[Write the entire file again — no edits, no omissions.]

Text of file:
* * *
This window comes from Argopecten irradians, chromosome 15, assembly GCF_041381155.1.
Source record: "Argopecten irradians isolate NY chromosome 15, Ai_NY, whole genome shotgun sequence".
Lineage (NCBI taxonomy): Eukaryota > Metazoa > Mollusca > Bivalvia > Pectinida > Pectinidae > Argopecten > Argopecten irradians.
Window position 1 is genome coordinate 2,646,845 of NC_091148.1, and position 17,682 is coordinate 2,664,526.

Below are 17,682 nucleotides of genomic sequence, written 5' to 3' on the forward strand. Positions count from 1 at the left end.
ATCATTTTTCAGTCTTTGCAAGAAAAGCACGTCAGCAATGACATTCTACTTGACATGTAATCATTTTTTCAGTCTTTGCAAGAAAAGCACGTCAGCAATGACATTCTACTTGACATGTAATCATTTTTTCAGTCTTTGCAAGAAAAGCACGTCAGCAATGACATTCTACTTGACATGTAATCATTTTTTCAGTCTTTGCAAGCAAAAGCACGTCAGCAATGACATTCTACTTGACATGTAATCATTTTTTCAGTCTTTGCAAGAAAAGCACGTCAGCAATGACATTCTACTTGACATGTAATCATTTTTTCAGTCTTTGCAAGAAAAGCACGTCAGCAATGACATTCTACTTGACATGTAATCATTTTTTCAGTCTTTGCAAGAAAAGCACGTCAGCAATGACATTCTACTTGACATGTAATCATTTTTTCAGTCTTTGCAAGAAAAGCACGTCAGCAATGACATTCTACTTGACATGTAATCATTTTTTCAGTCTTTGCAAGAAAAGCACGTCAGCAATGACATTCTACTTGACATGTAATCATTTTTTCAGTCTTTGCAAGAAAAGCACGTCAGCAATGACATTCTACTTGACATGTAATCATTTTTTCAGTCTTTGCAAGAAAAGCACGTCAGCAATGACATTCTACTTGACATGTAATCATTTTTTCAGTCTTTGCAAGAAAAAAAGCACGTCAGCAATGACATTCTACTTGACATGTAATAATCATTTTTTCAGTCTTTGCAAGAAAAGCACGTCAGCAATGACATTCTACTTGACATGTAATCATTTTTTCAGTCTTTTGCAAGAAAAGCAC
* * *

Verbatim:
This window comes from Argopecten irradians, chromosome 15, assembly GCF_041381155.1.
Source record: "Argopecten irradians isolate NY chromosome 15, Ai_NY, whole genome shotgun sequence".
Lineage (NCBI taxonomy): Eukaryota > Metazoa > Mollusca > Bivalvia > Pectinida > Pectinidae > Argopecten > Argopecten irradians.
Window position 1 is genome coordinate 2,646,845 of NC_091148.1, and position 17,682 is coordinate 2,664,526.

Below are 17,682 nucleotides of genomic sequence, written 5' to 3' on the forward strand. Positions count from 1 at the left end.
ATCATTTTTCAGTCTTTGCAAGAAAAGCACGTCAGCAATGACATTCTACTTGACATGTAATCATTTTTTCAGTCTTTGCAAGAAAAGCACGTCAGCAATGACATTCTACTTGACATGTAATCATTTTTTCAGTCTTTGCAAGAAAAGCACGTCAGCAATGACATTCTACTTGACATGTAATCATTTTTTCAGTCTTTGCAAGCAAAAGCACGTCAGCAATGACATTCTACTTGACATGTAATCATTTTTTCAGTCTTTGCAAGAAAAGCACGTCAGCAATGACATTCTACTTGACATGTAATCATTTTTTCAGTCTTTGCAAGAAAAGCACGTCAGCAATGACATTCTACTTGACATGTAATCATTTTTTCAGTCTTTGCAAGAAAAGCACGTCAGCAATGACATTCTACTTGACATGTAATCATTTTTTCAGTCTTTGCAAGAAAAGCACGTCAGCAATGACATTCTACTTGACATGTAATCATTTTTTCAGTCTTTGCAAGAAAAGCACGTCAGCAATGACATTCTACTTGACATGTAATCATTTTTTCAGTCTTTGCAAGAAAAGCACGTCAGCAATGACATTCTACTTGACATGTAATCATTTTTTCAGTCTTTGCAAGAAAAGCACGTCAGCAATGACATTCTACTTGACATGTAATCATTTTTTCAGTCTTTGCAAGAAAAAAAGCACGTCAGCAATGACATTCTACTTGACATGTAATAATCATTTTTTCAGTCTTTGCAAGAAAAGCACGTCAGCAATGACATTCTACTTGACATGTAATCATTTTTTCAGTCTTTTGCAAGAAAAGCAC